Norah Jones, Jesse Malin, Evan Dando and More Celebrate Tom Petty in New York
If there's one musician most rock fans can all agree on, it's Tom Petty. Thursday night at New York's Bowery Ballroom, Norah Jones, two 'Saturday Night Live' cast members, one Strokes bassist and Reeve Carney, the dude getting ready to play the lead in U2's 'Spider-Man' musical, were among the artists on hand for this year's 'Petty Fest,' a celebration of the man's 60th birthday.
The format was simple: A core sextet of house musicians, the Cabin Down Below Band, played spot-on covers of 27 Petty tunes, allowing singers to filter out individually or in small groups and indulge in some choice karaoke action. Petty's catalog is just right for boozing and wailing, and most guests were happy to do both.
Jones stayed on longer than any artist, although she was woefully underutilized on four of her six tunes. The nine-time Grammy winner first lent her voice to a trio of female background singers, then tried in vain to find her way into 'Walls' and 'It's Good to Be King,' both of which featured hometown weirdo Adam Green, formerly of the Moldy Peaches, on lead vocals.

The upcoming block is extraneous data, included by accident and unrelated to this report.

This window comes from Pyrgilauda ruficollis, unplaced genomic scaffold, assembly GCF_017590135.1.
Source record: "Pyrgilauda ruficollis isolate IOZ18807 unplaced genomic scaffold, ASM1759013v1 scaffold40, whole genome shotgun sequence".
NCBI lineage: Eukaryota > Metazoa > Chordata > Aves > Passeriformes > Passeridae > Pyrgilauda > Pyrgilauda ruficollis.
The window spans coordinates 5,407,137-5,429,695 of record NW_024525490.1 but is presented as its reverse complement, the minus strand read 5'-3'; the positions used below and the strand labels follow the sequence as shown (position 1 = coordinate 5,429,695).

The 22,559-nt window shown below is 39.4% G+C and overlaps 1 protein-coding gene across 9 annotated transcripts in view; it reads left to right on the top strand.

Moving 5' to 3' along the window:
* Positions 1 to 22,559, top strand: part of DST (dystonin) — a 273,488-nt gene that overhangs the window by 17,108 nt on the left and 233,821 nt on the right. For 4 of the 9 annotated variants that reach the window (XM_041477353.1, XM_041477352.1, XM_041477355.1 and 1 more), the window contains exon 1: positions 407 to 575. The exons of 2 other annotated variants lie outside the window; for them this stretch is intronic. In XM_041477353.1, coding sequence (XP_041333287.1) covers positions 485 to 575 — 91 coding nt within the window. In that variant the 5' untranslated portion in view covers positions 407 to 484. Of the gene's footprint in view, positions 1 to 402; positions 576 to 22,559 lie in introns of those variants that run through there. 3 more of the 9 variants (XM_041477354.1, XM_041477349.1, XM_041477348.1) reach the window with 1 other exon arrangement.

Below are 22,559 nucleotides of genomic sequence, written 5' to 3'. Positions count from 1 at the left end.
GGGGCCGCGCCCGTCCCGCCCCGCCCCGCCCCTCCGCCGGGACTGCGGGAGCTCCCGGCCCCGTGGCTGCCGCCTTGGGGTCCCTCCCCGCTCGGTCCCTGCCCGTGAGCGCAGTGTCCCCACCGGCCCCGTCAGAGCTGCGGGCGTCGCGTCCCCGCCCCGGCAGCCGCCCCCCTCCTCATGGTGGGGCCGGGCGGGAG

On 'It's Time to Move On' and 'You Don't Know How It Feels' -- tunes befitting of her laidback singing style -- Jones and her short, shiny green party dress finally had the spotlight they deserved.
Other highlights included local hero Jesse Malin's characteristically energetic takes on 'American Girl' and 'I Need to Know,' Nikolai Fraiture's decidedly non-Strokes-like 'I Won't Back Down' and Fountains of Wayne guitarist Jody Porter's Who-evoking 'Love Is a Long Road.' 'SNL' chums Will Forte and Jason Sudeikis -- twinsies in plaid western shirts -- bleated out credible versions of 'Stop Draggin' My Heart Around' and 'Even the Losers.'
Among the unannounced special guests were Evan Dando, whose song selection, 'A Face in the Crowd,' was a bit more impressive than his acoustic performance, and Har Mar Superstar, who presided over the can't-fail, first-class fist-pumper 'Refugee.'
The night was filled with such songs, as most artists wisely picked from Petty's 'Greatest Hits,' perhaps the best best-of in rock history. While the man himself never showed up, the evening's entire lineup took the stage for three encores, ending with the mother of all Petty sing-alongs, 'Free Fallin'.'
That tune, perhaps more than any other in the singer's catalog, offers hope for world peace. Wherever folks can listen while beating on their steering wheels, they might stop beating on one another. http://www.spinner.com/2010/10/29/tom-petty-fest-new-york/<\/u><\/a>